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Exclusionary economics: How Aquino and Arroyos economics are the same

Wednesday, July 25, 2012

Exclusionary economics: How Aquino and Arroyos economics are the same

By IBON Features

In his upcoming third State of the Nation Address (SONA), President Benigno Aquino III will surely attempt to highlight how the Philippine economy has improved under his watch to show how his administration is an improvement over its predecessor.

Pres. Aquino will bring to the fore supposed economic successes such as the 6.4% first quarter growth in gross domestic product (GDP), increased budgets for social services, expanded coverage of the conditional cash transfers, and progress under the Public-Private Partnership (PPP) program. The president may also highlight the country’s so-called creditor nation status with the International Monetary Fund (IMF). The SONA may also be an occasion to boast about more Filipinos being lifted from poverty, more lands distributed to farmers, and additional living allowances for workers.

The reality behind the so-called gains must however be assessed before concluding that the Aquino administration has indeed been the much-sought change following former Pres. Arroyo’s legacy of corruption and erosion of the people’s general welfare. Nearly ten years of the Arroyo regime saw an unprecedented rise in joblessness and poverty, growing inequality, eroding domestic production and fiscal troubles all anchored on a chain of policies that catered to local and foreign business interests. Do current indicators show a reversal of trends? More importantly, have government policies done an about-face in favor of the Filipino people?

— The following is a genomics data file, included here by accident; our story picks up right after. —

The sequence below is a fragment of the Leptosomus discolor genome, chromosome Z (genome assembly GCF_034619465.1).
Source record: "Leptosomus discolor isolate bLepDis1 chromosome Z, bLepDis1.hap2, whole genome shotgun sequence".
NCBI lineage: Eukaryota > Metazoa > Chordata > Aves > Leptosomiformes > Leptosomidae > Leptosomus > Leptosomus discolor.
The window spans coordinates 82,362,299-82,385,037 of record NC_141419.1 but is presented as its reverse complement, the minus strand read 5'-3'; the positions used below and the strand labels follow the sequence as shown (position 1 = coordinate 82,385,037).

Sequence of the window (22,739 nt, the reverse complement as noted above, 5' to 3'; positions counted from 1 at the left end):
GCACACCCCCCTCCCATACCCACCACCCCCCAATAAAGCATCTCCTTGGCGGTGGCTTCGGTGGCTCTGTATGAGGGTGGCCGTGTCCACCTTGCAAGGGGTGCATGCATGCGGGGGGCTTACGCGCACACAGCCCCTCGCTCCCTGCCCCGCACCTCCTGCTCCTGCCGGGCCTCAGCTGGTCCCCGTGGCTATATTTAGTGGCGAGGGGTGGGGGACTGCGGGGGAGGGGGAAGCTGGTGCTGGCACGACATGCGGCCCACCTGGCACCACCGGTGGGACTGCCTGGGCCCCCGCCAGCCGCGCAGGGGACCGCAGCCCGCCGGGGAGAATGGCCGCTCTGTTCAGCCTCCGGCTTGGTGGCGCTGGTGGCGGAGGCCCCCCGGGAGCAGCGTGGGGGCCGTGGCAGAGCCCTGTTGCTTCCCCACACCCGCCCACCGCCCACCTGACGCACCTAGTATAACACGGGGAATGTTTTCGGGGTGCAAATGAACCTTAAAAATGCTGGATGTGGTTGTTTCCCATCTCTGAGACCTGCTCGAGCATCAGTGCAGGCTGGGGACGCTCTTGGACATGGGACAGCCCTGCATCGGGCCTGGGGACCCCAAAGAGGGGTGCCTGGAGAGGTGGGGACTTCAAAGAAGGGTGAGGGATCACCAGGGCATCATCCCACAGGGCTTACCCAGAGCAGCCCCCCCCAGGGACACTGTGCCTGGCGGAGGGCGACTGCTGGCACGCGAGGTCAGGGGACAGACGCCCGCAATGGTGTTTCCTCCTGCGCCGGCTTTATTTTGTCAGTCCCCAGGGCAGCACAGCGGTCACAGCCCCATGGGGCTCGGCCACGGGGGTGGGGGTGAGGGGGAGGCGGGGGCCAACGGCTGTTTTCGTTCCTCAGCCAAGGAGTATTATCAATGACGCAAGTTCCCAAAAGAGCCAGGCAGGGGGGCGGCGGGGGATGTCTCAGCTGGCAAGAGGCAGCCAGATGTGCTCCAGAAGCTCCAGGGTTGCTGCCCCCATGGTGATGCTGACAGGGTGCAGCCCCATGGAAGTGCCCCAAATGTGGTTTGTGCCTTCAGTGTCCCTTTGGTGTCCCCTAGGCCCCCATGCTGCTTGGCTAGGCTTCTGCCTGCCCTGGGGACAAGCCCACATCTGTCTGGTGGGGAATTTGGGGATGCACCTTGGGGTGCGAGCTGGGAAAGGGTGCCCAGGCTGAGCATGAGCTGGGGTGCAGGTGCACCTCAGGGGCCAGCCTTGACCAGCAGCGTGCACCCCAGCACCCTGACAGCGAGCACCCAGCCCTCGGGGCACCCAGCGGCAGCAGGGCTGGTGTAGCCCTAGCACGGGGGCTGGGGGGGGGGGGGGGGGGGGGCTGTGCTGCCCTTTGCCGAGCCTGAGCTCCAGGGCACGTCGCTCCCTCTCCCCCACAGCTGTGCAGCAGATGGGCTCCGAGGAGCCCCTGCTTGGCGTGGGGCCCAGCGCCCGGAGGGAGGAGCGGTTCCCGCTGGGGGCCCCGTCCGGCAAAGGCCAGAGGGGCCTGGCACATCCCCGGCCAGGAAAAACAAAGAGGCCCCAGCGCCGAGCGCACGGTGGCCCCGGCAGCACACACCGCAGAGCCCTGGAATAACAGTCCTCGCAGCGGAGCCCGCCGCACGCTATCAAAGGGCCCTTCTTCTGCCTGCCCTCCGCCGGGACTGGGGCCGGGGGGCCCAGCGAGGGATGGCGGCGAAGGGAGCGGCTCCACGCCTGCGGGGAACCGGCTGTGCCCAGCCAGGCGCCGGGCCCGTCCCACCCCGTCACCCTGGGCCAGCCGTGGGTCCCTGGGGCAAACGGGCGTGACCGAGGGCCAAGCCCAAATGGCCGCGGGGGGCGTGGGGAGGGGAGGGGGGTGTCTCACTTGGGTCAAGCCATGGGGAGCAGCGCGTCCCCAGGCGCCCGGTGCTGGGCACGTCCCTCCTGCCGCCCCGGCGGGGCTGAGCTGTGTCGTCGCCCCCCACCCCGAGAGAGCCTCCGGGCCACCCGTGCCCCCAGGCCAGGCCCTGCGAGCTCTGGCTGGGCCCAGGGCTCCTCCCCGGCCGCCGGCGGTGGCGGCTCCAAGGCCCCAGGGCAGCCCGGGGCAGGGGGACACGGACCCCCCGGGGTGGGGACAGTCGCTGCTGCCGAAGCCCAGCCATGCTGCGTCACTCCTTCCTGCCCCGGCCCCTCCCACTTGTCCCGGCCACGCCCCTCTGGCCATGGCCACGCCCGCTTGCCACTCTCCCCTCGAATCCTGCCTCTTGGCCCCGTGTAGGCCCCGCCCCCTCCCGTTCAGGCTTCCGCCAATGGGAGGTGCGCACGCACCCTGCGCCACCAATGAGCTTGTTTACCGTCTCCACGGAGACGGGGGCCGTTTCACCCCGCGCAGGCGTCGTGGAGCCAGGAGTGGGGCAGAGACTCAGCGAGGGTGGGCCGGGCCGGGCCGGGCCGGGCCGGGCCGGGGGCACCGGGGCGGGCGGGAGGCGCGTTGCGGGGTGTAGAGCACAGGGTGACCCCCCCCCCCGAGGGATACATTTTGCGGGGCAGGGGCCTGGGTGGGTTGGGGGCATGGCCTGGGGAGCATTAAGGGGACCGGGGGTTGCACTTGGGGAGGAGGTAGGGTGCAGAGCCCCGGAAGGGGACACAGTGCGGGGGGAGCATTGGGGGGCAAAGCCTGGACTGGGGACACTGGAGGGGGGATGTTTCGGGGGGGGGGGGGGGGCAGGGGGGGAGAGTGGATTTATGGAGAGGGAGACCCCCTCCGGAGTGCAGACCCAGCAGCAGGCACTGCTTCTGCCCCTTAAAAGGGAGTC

Economic direction

Like the Arroyo administration, the Aquino government has refused to reverse any of the neoliberal policies that have caused such damage to the economy. These policies have kept the Philippine economy underdeveloped and are designed to suit the needs of the domestic elite and foreign business rather than of the Filipino people.

The entrenchment of globalization policies that have made the Philippine economy up for grabs by local and transnational firms cannot be downplayed. The removal of trade barriers has resulted in the unabated importation of cheap goods including those which the country can produce. The Philippines now has among the lowest tariffs in Asia. Under Aquino’s term, quantitative restrictions on the importation of rice are set to be lifted in accordance with commitments under the World Trade Organization (WTO). The government has also become even more liberal towards investments in agriculture, industries and services..... MORE


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